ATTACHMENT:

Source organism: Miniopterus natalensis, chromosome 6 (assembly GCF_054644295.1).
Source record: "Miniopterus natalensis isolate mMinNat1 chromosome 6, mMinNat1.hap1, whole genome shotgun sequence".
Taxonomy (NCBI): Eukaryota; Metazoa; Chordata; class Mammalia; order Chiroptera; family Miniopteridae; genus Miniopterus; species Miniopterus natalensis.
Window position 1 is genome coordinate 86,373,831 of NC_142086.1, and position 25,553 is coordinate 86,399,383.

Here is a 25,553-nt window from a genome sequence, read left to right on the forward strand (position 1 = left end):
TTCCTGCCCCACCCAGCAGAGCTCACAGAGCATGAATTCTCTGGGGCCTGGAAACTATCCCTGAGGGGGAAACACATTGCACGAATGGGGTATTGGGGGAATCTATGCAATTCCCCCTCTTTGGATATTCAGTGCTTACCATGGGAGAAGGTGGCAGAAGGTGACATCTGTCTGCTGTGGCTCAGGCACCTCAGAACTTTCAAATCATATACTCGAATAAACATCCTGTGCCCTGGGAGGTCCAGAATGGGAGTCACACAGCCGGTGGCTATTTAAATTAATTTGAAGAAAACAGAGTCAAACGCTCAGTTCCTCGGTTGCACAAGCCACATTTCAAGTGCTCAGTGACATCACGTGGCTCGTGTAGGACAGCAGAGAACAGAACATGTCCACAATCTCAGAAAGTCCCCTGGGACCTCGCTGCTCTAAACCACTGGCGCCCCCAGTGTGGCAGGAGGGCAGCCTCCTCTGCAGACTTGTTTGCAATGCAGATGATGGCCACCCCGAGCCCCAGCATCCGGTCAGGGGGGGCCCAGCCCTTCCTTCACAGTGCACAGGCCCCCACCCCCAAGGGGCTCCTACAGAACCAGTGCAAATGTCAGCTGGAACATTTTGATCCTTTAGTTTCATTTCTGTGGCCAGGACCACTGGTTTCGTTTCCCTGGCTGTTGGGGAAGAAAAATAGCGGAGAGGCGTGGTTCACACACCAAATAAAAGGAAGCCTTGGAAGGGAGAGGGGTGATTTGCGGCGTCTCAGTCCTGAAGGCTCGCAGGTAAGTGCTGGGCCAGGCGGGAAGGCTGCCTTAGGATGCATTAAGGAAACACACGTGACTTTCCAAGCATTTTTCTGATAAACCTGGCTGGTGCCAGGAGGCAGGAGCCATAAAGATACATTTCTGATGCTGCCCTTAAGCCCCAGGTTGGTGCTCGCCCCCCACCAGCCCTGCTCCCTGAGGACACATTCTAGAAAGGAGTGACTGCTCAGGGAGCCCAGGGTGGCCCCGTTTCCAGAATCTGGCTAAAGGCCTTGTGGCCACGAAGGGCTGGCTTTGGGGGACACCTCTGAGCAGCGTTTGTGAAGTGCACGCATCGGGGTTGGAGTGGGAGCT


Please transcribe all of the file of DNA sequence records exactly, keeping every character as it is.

Source organism: Miniopterus natalensis, chromosome 6 (assembly GCF_054644295.1).
Source record: "Miniopterus natalensis isolate mMinNat1 chromosome 6, mMinNat1.hap1, whole genome shotgun sequence".
Taxonomy (NCBI): Eukaryota; Metazoa; Chordata; class Mammalia; order Chiroptera; family Miniopteridae; genus Miniopterus; species Miniopterus natalensis.
Window position 1 is genome coordinate 86,373,831 of NC_142086.1, and position 25,553 is coordinate 86,399,383.

Here is a 25,553-nt window from a genome sequence, read left to right on the forward strand (position 1 = left end):
TTCCTGCCCCACCCAGCAGAGCTCACAGAGCATGAATTCTCTGGGGCCTGGAAACTATCCCTGAGGGGGAAACACATTGCACGAATGGGGTATTGGGGGAATCTATGCAATTCCCCCTCTTTGGATATTCAGTGCTTACCATGGGAGAAGGTGGCAGAAGGTGACATCTGTCTGCTGTGGCTCAGGCACCTCAGAACTTTCAAATCATATACTCGAATAAACATCCTGTGCCCTGGGAGGTCCAGAATGGGAGTCACACAGCCGGTGGCTATTTAAATTAATTTGAAGAAAACAGAGTCAAACGCTCAGTTCCTCGGTTGCACAAGCCACATTTCAAGTGCTCAGTGACATCACGTGGCTCGTGTAGGACAGCAGAGAACAGAACATGTCCACAATCTCAGAAAGTCCCCTGGGACCTCGCTGCTCTAAACCACTGGCGCCCCCAGTGTGGCAGGAGGGCAGCCTCCTCTGCAGACTTGTTTGCAATGCAGATGATGGCCACCCCGAGCCCCAGCATCCGGTCAGGGGGGGCCCAGCCCTTCCTTCACAGTGCACAGGCCCCCACCCCCAAGGGGCTCCTACAGAACCAGTGCAAATGTCAGCTGGAACATTTTGATCCTTTAGTTTCATTTCTGTGGCCAGGACCACTGGTTTCGTTTCCCTGGCTGTTGGGGAAGAAAAATAGCGGAGAGGCGTGGTTCACACACCAAATAAAAGGAAGCCTTGGAAGGGAGAGGGGTGATTTGCGGCGTCTCAGTCCTGAAGGCTCGCAGGTAAGTGCTGGGCCAGGCGGGAAGGCTGCCTTAGGATGCATTAAGGAAACACACGTGACTTTCCAAGCATTTTTCTGATAAACCTGGCTGGTGCCAGGAGGCAGGAGCCATAAAGATACATTTCTGATGCTGCCCTTAAGCCCCAGGTTGGTGCTCGCCCCCCACCAGCCCTGCTCCCTGAGGACACATTCTAGAAAGGAGTGACTGCTCAGGGAGCCCAGGGTGGCCCCGTTTCCAGAATCTGGCTAAAGGCCTTGTGGCCACGAAGGGCTGGCTTTGGGGGACACCTCTGAGCAGCGTTTGTGAAGTGCACGCATCGGGGTTGGAGTGGGAGCT